Enter a grandparent's name to get started.
Charlevoix and Tantiboth speak of Indians who inhabited the region of country around Lake Michigan, who were well skilled in the art of erecting mounds and fortifications, Charlevoix also states that the Wyandots and the Six Nations disinterred their dead and took the bones from their graves where they had lain for several years and carried them to a large pit previously prepared, in which they deposited them, with the property of the deceased, filling up the pit with earth and erected a mound over it.
A string of sleigh-bells much corroded, but still capable of tinkling, is said to have been found among the flint and bone implements in excavating a mound in Tennessee; while in Mississippi, at a point where De Soto is supposed to have camped, a Spanish coat-of-arms in silver, one blade of a pair of scissors, and other articles of European manufacture were found in a mound evidently which had been picked up-by some Indian after the Spaniards had gone, and buried with him at his death as being among his treasured possessions while living.
Two copper plates were found in a Georgia mound, upon which were stamped figures resembling the sculptures-upon the Central American ruins, the workmanship of which is said to be far superior to that displayed in the articles of pottery, stone and bone found in the mound; though, aside from these plates nothing was found to indicate a connection between the mound builders and the Aztecs or the Pueblos.
Still their origin is not inexplicable; since it is reason able to conclude that communications between the inhabitants of Central America, Mexico and the North American Indians, were possible and even actually existed. But admitting this impossible, yet, it is not unreasonable to suppose that the two copper plates may have found their way from Central America to Mexico; thence to Spain through some one of Cortez’s army; thence to Georgia by some one in the army of De Soto only twenty years after. And, as the string of sleigh-bells, Spanish coat-of-arms and scissors were obtained by the Indians from De Soto’s army so too did the Spaniards obtain the copper plates from the Aztecs; and North American Indians, in turn, from the Spaniards, more reasonable and easier to reconcile with truth, than to believe that the two copper plates, found in the Georgia mound, were the workmanship of a race of people ages prior to the ancestry of the North American Indians. And though several human skulls have been found in North America, which upon examination, have led to the, belief that they be longed to the human race living before v the glacial period, yet that is not sufficient to overturn the reasonable belief that the races of that ancient epoch are those of today, the same cranial and facial forms being found, in spite of the lapse of years and change of environment. Besides in regard to the copper plates found in a mound in Georgia, it is an established fact that the Indians were acquainted with copper three centuries ago. Hudson in exploring the north in 1609, found the Indians using copper pipes and wearing ornaments of the same metal. He states: “They had red copper tobacco pipes, and other things of copper they did wear about their necks.” DeSoto also found that the Southern Indians used copper as well as stone axes, of which I have seen many in Mississippi.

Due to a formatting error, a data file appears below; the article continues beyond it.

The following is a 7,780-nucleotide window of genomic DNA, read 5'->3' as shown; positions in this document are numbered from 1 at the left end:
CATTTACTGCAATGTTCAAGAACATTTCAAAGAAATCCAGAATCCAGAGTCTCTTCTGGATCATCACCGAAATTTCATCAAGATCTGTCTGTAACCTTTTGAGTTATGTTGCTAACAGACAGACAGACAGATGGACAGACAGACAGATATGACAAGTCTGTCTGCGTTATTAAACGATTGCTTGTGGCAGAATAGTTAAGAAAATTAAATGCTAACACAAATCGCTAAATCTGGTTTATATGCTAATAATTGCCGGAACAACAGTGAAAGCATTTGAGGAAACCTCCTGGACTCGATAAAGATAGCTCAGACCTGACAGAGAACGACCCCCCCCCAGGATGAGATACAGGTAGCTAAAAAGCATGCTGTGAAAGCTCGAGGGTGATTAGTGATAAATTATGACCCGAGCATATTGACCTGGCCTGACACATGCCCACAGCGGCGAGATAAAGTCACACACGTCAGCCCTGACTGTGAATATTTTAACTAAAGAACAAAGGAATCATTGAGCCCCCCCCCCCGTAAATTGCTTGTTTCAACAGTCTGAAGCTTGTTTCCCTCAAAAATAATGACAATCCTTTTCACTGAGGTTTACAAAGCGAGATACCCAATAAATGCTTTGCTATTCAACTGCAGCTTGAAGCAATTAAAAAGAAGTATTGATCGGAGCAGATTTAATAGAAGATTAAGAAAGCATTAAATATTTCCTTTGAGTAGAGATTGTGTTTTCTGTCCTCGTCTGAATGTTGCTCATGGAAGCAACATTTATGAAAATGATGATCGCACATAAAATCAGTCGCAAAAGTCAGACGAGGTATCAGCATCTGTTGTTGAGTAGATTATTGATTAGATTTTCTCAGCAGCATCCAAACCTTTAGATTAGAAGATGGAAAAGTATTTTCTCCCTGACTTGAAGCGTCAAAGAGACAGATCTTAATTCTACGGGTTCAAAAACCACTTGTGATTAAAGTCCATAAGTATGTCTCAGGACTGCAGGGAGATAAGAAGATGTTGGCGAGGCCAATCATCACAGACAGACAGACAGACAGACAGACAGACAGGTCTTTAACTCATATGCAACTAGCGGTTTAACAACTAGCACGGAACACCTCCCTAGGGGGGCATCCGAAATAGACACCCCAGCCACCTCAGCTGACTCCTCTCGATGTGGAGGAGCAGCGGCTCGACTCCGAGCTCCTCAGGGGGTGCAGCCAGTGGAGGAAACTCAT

It is an admitted fact that the ancient fortifications of the Southern Indians corresponded exactly with those of the Northern; and it has also been conclusively shown, by careful examination and comparison, that the skulls of the so called “Mound Builders” and the ancient people of Mexico, also the Incas of Peru, together with the Southern Indians of this continent, are so similar that the conclusion is irresistible that they are of the same race of people. Thomas, in his writings upon this subject, affirms: “This proof is conclusive that the Southern Indians, when first visited by the Europeans, were the builders of the mounds of that region, which brings those works down to a date sub sequent to the entry of the civilized tribes of Mexico.” Now, it is certain, according to the statement of the early missionaries sent among them, that all the tribes of the Gulf States, as well as many others of different localities upon the continent, if not all, had traditions of western, north western and southwestern origin. Many of which I have learned from the lips of the Indians themselves.
Enter a grandparent's name to get started.
I will here insert the names of a few of the mounds found in various localities upon the North American continent: